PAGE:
clock menu more-arrow no yes

Filed under:

Gamecocks Need Leadership At Manager

New, 17 comments

Chad Holbrook continues to show he doesn't have a coherent theory of how to manage a baseball game.

Ryan Bethea

In his first year at the helm for South Carolina, we all expected that Chad Holbrook might undergo some growing pains, given it was the first time he'd ever held the lineup card.  While it was disappointing to see him live up to those fears in a Game 3 loss in the Chapel Hill Super Regional, he later encouraged many when he stated regret for the decision to bunt Joey Pankake while also employing savvy baserunning techniques against the Tigers.

Unfortunately, that's where the progress ended.  Holbrook once again choked in the postseason, bunting Grayson Greiner in the eight inning against Maryland and then pitching Wil Crowe against Campbell instead of saving him for the far better Maryland team that Carolina needed to beat twice to win the regional.  For the second straight season, Holbrook's management contributed to the Gamecocks not heading to Omaha.

This season, Holbrook got an early jump, not waiting until the postseason to put his fetish for suboptimal decisionmaking on display.  On Friday night, Holbrook decided to bunt Max Schrock with two on and no one out in the first inning - the same thing he did two years before in Chapel Hill with Joey Pankake.  Two years after making the wrong decision - and 18 months after stating it was the wrong thing to do - Holbrook went right back to playing things "by the book."*  Schrock popped the bunt up, no one advanced, and the Gamecocks gave away outs and a major early scoring opportunity in a game they went on to lose 11-4.

*Note - this isn't a real book, and if it were, it'd be a terrible book.  This is basically doing things the way they've always been done.  It's suboptimal and it's unthinking, and that's the issue.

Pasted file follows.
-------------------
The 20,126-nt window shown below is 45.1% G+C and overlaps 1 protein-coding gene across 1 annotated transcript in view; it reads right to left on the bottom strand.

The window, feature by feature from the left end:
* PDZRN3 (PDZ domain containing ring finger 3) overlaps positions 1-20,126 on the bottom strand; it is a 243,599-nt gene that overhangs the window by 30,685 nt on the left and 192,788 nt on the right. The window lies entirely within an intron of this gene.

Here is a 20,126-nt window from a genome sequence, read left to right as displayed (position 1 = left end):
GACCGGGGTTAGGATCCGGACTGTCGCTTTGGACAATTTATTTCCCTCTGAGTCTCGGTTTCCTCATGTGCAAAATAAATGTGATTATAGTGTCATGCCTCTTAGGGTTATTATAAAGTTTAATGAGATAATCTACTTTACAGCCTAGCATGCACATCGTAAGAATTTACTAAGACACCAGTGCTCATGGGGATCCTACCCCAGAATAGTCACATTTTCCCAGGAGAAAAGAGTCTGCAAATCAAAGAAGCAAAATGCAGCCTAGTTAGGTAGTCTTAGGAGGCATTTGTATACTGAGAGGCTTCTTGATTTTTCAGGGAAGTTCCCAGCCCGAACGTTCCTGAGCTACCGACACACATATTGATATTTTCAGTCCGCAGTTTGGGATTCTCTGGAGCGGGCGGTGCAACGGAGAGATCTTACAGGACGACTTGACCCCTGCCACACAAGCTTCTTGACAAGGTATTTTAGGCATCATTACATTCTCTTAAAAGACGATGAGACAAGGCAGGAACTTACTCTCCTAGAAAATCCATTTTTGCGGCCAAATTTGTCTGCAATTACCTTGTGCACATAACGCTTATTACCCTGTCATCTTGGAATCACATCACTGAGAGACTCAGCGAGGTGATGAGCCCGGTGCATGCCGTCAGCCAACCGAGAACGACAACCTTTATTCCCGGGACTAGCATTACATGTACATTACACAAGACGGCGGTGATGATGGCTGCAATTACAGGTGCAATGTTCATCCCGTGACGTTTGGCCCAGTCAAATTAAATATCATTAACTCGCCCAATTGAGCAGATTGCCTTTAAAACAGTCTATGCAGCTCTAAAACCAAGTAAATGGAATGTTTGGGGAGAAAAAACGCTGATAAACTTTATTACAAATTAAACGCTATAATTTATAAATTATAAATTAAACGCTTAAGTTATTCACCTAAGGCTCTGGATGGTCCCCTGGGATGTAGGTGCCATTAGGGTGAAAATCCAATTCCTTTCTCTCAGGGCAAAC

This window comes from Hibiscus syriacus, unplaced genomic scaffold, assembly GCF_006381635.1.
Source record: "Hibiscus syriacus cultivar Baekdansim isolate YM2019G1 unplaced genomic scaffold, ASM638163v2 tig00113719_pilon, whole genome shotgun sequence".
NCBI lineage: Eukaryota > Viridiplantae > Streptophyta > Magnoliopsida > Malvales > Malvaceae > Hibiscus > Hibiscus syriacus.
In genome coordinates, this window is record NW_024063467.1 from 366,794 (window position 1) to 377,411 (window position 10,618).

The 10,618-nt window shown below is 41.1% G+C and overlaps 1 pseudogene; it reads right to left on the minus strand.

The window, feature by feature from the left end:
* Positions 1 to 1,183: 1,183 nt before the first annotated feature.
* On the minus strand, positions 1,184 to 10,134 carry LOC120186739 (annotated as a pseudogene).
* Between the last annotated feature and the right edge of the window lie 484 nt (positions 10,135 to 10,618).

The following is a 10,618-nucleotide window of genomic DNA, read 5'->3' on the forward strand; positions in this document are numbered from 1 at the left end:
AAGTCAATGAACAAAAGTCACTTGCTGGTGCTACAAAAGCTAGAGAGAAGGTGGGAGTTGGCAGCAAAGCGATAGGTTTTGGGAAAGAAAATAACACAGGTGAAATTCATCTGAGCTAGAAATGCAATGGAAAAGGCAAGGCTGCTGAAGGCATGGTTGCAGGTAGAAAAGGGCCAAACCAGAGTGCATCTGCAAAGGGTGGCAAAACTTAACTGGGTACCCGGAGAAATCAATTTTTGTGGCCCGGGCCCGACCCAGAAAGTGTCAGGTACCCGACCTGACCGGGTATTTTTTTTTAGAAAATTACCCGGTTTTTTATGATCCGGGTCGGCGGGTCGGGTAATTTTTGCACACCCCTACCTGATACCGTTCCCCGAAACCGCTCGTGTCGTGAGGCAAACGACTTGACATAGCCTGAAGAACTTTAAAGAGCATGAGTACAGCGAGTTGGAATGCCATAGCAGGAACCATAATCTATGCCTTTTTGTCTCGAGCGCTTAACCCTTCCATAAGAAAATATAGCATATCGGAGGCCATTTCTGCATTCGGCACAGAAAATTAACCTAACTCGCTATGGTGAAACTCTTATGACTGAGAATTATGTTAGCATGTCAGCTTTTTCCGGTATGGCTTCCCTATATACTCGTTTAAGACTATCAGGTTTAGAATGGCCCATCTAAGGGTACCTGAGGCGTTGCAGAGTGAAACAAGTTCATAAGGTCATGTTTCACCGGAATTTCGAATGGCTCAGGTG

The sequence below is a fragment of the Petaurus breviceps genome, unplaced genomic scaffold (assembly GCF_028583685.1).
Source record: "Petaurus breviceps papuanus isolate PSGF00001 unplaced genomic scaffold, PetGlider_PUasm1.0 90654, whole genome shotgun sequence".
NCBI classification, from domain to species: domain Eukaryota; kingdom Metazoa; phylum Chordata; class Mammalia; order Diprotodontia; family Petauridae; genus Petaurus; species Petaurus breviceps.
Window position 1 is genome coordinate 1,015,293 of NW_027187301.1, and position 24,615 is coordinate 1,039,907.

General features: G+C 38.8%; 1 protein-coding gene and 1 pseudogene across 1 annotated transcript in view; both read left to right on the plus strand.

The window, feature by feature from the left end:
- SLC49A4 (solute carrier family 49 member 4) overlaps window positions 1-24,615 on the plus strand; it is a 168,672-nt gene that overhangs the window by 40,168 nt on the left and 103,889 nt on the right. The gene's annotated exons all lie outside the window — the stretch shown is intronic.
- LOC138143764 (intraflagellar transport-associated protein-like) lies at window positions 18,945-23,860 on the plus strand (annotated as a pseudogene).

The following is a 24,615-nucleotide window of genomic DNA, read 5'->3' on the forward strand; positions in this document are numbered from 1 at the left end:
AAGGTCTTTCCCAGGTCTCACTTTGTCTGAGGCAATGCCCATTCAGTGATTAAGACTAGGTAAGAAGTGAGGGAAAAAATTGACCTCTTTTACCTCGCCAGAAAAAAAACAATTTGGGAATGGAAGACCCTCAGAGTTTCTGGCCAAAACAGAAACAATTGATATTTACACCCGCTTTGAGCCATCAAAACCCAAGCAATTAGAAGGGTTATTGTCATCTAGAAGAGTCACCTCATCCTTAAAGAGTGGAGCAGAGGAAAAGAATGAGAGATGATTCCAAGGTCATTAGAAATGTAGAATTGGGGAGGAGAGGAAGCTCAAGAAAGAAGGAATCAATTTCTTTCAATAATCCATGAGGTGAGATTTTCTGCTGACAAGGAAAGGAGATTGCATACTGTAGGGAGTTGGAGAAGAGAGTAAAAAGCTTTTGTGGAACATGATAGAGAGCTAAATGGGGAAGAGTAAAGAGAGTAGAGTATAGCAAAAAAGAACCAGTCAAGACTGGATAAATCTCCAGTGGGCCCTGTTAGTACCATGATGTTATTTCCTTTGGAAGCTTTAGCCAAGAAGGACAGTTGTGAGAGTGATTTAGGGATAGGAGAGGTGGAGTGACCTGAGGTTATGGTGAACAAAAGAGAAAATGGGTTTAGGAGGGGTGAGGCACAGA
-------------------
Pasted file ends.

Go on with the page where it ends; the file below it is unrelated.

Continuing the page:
Holbrook showed just how unthinking he was three days later, when Schrock came up in a very similar situation.  Down in the sixth inning, Holbrook let Schrock swing away with two on and no one out.  Schrock hit a grounder up the middle, Clemson rolled a double play, and the Gamecocks went scoreless in the inning.

After the game, Holbrook had this to say about the decision:

This is nonsensical.  Chad Holbrook apparently changed his thinking over the course of three days, and then changed it again once it didn't work.  Clearly, Holbrook doesn't know whether it's right or wrong to bunt in this situation.  He's simply responding to what worked or didn't work recently.  The bunt didn't work on Friday?  Then let's swing away on Monday.  Swinging away on Monday doesn't work out?  Well, then we'll bunt again tomorrow.

That's the problem.  Holbrook simply doesn't know there's a right or wrong answer here.  He's going on "feel" or "gut," when he should be going on a solid set of principles that guides how he runs this team.

It's fine if every once in a while you want to make a decision that flies in the face of math because you know something other people don't know.  But Holbrook has lost any sense of credibility or belief that allows for such decisionmaking.  Once we see him make the right call on a regular basis consistently, we can begin to allow him an occasional choice such as the one on Friday.  Until then, it's safe to say that he and the coaches need to bring in nothing less than absolutely elite talent, because they'll need it to overcome the advantages this coaching staff gives away, night-in and night-out, nine innings at a time.